Another guideline was that textbooks should present multiple viewpoints. "In conservative education systems they always seek a single truth, but there is no need to fear the discussion of three narratives. Students should develop their own views. We have never told the Bosnians how to write textbooks. The positions were formulated together, with many arguments," she relates.

The drafting of new textbooks, along with the training of teachers to introduce them to the guidelines, are encouraging signs, "but the progress is in very small steps. The desire for change is especially evident among the younger, more Western teachers. We have even succeeded in obtaining the cooperation of the education ministries in the various provinces" (after the war, Bosnia was divided into 13 provinces). However, the use of the new textbooks is not yet obligatory, and school authorities address the issue with suspicion.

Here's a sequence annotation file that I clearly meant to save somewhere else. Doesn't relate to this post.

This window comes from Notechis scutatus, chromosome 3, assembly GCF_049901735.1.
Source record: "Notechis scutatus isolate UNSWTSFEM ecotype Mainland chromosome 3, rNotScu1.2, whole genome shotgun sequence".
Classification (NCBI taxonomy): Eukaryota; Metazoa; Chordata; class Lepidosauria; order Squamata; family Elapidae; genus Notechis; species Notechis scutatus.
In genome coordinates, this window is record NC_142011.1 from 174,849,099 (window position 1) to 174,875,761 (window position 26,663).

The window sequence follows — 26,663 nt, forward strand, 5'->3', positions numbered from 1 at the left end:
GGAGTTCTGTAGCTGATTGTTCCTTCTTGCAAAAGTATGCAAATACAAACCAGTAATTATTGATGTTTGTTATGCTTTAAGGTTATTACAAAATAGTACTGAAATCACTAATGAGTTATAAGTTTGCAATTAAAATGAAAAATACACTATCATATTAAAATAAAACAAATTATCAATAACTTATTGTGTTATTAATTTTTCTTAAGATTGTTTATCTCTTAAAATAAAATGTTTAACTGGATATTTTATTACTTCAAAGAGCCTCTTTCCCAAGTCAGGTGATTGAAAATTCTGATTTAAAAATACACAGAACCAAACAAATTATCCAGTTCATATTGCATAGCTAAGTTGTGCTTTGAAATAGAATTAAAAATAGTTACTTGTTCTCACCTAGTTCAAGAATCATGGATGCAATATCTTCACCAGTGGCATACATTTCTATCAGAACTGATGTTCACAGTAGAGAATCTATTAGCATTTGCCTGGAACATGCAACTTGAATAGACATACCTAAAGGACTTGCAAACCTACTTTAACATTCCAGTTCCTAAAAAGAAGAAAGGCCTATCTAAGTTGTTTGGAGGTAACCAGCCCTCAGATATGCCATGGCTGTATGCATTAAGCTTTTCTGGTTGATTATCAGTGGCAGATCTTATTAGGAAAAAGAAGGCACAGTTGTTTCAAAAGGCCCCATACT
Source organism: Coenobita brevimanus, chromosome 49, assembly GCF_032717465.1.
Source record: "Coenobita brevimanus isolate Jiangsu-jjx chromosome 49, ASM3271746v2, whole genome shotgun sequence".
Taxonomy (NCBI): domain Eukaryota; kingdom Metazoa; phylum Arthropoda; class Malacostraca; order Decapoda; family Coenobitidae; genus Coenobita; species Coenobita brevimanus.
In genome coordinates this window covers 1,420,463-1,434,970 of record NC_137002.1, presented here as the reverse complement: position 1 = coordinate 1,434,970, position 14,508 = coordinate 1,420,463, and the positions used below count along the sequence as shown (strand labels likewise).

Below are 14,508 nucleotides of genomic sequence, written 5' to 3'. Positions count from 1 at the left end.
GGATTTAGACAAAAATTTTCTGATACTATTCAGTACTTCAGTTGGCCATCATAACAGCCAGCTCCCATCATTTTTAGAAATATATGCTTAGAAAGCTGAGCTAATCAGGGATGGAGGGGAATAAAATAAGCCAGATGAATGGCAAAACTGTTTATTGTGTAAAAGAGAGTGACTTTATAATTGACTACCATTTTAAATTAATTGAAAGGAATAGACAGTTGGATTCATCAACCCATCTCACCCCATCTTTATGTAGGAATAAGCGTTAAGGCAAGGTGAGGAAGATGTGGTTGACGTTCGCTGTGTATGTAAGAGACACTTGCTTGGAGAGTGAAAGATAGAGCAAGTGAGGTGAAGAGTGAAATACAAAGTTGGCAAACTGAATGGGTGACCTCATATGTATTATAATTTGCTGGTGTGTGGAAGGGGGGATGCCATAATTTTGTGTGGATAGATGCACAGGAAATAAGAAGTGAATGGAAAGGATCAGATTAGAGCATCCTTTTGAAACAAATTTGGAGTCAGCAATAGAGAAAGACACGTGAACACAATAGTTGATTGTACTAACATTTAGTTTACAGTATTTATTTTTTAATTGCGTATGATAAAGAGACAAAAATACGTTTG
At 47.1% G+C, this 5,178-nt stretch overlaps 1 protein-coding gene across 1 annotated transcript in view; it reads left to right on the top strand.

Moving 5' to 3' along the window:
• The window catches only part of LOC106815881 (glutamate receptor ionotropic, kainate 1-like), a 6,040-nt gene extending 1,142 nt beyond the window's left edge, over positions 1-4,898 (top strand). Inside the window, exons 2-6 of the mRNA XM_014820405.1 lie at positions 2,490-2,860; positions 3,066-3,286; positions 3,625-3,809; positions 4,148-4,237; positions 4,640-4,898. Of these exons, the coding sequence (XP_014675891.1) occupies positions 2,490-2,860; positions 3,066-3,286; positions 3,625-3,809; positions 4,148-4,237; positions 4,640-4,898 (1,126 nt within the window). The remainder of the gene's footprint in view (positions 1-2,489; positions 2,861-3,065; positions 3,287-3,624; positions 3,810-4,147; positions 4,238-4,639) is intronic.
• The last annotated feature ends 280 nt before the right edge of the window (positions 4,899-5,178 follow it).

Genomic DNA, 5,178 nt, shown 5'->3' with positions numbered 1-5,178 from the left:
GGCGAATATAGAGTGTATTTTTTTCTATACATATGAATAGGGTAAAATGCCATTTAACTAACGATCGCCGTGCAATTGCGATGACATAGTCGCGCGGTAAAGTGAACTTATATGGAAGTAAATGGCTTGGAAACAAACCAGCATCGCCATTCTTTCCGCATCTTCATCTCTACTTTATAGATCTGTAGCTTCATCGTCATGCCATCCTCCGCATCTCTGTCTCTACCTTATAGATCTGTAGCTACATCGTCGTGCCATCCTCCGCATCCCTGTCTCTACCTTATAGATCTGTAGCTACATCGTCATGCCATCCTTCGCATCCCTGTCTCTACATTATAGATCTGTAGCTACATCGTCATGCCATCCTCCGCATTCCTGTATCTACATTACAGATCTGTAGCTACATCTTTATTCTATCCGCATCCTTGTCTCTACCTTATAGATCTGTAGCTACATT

"And of course, there is the question on the extent to which these changes will influence the students, who return home and hear 'the true facts' from the family," Batarilo says.

We all carry baggage

Batarilo was invited to David Yellin College by Dr. Samira Alayan, a lecturer there and a member of the Eckert Institute's international team, and by Dr. Yehuda Bar Shalom, the head of the college's education department. About 25 percent of the college's students are Israeli Arabs.

"Just like in Bosnia, we are grappling with the same dilemmas: How can we educate for peace, how can we overcome the relative narratives? Unless we deal with these demons, our students, and then their students, will be constructing imaginary, baseless monsters," says Bar Shalom. Several dozen students attended Batarilo's lecture, and they found many parallels between Bosnia and Israel.